Policy Watch

An eye on policy changes in Ireland, the UK and beyond

Digital Gender Gap | Digital Rights and Inequality | Value for Money in NI

Digital Rights  |  Mon Jun 28 2021

The World Bank, reviewing the Covid-19 vaccine supply chain worldwide, warned that “the digital divide, if unaddressed, has a risk of widening the vaccine divide, potentially leading to negative health outcomes”.  Digital access, it found, helps health authorities plan by identifying priority groups, sending invitations, and arranging transport for people who need it. It facilitates vaccine roll-out by enabling people to access information about the national and local vaccine campaigns, check eligibility, register for vaccination, and schedule follow-up appointments. A reported 15% of US households had difficulty paying for broadband due to the pandemic, according to the Pew Research Center, rising to over a third amongst households earning less than $30,000/yr.

Globally, the UN’s International Telecommunication Union (ITU) reported a digital gender gap in regions across the world and raised concerns about its impact on women’s access to healthcare, education, work, and financial independence. Meanwhile, new reporting from countries like Argentina illustrates how the school lockdowns due to the Covid-19 pandemic have a hugely different impact on students depending on their income and, by extension, their digital connectivity.  One in four primary school students in poor communities in the country dropped out of school altogether at some point in 2020 - one in ten of them permanently - sparking calls for public investment in digital infrastructure available to all.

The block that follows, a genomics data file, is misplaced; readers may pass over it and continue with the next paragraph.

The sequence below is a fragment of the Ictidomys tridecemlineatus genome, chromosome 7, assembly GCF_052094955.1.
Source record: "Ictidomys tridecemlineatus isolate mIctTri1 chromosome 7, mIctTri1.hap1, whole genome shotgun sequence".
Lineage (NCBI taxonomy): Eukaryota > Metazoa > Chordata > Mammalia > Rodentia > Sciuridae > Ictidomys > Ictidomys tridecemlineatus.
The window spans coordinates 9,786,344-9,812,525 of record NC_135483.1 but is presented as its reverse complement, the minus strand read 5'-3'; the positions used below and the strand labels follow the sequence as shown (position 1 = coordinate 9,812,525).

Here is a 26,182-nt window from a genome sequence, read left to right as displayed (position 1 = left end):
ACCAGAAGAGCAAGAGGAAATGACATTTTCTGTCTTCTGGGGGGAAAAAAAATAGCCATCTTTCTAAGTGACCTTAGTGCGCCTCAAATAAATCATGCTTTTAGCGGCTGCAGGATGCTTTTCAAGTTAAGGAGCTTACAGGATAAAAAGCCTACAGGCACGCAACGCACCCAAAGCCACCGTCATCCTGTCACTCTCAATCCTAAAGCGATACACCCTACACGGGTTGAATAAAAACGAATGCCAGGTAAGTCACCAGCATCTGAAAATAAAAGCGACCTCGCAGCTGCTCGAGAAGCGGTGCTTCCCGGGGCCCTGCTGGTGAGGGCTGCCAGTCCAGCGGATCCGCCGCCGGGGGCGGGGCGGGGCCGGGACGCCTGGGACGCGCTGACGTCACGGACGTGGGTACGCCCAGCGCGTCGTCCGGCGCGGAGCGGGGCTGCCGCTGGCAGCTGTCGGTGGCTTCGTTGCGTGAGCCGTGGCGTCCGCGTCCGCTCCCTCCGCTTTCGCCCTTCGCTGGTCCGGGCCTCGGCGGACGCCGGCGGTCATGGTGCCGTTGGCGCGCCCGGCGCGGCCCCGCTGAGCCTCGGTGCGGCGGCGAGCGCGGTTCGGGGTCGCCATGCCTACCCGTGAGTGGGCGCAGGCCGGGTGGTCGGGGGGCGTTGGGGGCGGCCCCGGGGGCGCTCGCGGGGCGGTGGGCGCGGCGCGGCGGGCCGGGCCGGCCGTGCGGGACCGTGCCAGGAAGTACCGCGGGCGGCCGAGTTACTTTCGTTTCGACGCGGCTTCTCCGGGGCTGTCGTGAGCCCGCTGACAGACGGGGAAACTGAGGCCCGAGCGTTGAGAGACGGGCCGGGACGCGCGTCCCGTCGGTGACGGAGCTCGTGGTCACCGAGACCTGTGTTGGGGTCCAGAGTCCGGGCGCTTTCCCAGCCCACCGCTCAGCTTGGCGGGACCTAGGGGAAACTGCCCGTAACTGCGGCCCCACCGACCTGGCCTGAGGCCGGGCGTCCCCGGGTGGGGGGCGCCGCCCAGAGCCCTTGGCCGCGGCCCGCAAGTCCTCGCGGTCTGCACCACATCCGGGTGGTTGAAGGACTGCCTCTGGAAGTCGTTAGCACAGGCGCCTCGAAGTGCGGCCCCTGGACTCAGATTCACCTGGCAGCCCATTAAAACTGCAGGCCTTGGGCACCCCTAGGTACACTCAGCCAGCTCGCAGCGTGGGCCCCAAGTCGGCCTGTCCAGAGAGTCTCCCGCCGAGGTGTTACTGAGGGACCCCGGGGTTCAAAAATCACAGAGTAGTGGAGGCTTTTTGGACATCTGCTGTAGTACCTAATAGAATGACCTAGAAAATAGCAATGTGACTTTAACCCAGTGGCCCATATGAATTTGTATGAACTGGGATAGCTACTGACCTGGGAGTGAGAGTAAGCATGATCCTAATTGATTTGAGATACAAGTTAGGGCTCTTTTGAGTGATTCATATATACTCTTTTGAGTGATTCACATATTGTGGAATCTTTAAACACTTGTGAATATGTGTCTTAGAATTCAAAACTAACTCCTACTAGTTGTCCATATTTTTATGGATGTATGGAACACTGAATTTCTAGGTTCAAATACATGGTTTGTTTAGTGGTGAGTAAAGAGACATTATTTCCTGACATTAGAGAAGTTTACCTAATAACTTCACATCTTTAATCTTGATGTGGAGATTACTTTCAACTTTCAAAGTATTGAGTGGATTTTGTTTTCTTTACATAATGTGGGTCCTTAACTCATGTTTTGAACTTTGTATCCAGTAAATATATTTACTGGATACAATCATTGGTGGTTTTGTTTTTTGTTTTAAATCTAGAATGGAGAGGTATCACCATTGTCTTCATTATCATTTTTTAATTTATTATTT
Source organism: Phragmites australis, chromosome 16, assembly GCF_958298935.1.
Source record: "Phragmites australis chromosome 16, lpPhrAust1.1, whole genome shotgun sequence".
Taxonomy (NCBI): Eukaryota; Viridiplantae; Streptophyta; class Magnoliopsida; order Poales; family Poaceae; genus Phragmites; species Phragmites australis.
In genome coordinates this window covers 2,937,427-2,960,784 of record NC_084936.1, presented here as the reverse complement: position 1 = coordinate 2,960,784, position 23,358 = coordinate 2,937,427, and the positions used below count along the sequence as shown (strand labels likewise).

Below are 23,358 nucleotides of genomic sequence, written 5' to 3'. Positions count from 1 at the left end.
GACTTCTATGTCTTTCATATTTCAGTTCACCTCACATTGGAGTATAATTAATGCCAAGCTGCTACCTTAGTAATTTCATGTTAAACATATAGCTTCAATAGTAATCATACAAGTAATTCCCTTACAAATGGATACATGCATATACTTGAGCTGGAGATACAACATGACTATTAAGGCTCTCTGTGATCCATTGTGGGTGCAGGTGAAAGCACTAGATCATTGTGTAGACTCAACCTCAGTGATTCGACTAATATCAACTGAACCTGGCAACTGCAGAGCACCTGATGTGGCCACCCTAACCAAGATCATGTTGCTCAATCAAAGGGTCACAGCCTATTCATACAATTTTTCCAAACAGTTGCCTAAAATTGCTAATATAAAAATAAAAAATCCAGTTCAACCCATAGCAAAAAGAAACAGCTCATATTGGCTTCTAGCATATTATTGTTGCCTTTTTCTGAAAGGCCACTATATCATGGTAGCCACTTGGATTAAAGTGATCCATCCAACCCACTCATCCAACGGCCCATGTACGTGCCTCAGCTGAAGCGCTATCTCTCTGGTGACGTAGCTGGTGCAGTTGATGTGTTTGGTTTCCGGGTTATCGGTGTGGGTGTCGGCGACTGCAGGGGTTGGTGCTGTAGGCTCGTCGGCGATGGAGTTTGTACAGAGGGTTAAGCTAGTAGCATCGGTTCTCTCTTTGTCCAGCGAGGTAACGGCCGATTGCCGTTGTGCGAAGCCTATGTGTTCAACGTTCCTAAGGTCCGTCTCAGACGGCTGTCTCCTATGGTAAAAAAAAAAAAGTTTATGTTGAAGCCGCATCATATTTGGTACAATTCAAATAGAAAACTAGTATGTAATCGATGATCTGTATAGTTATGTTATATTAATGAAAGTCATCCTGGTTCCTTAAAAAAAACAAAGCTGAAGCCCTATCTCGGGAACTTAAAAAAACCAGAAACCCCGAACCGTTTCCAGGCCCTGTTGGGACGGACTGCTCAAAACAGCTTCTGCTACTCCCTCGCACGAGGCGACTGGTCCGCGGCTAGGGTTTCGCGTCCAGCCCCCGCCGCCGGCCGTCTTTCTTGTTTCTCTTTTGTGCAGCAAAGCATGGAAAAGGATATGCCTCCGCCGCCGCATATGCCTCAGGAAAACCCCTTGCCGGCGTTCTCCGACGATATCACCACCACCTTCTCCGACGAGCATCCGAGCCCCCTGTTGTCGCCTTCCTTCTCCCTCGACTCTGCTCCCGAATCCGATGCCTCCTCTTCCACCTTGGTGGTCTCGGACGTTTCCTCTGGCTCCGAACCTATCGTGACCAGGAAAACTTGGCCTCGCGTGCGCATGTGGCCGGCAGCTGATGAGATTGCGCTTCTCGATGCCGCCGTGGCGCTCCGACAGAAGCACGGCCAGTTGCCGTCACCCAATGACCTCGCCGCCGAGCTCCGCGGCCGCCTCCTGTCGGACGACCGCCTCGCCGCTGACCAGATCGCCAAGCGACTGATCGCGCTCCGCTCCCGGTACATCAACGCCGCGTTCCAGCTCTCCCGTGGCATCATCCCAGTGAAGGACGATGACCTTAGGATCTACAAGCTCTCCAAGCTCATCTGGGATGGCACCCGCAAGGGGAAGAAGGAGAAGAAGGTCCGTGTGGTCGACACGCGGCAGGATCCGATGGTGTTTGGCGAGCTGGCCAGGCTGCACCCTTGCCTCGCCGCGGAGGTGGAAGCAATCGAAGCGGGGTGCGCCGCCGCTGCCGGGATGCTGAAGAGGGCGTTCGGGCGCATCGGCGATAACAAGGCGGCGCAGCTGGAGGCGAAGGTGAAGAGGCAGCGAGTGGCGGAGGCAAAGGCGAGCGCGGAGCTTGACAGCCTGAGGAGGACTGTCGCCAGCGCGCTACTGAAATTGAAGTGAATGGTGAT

The NI Audit Office investigation into two projects funded by the Department for the Economy – the Northern Ireland Broadband Investment Programme (NIBIP) and the Superfast Rollout Programme (SRP2) – found that it is not possible to verify if they achieved value for money. The projects received £35.1m in public funding. NI’s Comptroller and Auditor said, "the COVID-19 pandemic has brought into sharp focus our increasing reliance on the internet to communicate, work, learn and shop. Many in Northern Ireland have faced COVID-19 lockdowns with inadequate access to broadband services, and while any improvement in broadband infrastructure is to be welcome, my report raises significant issues.”

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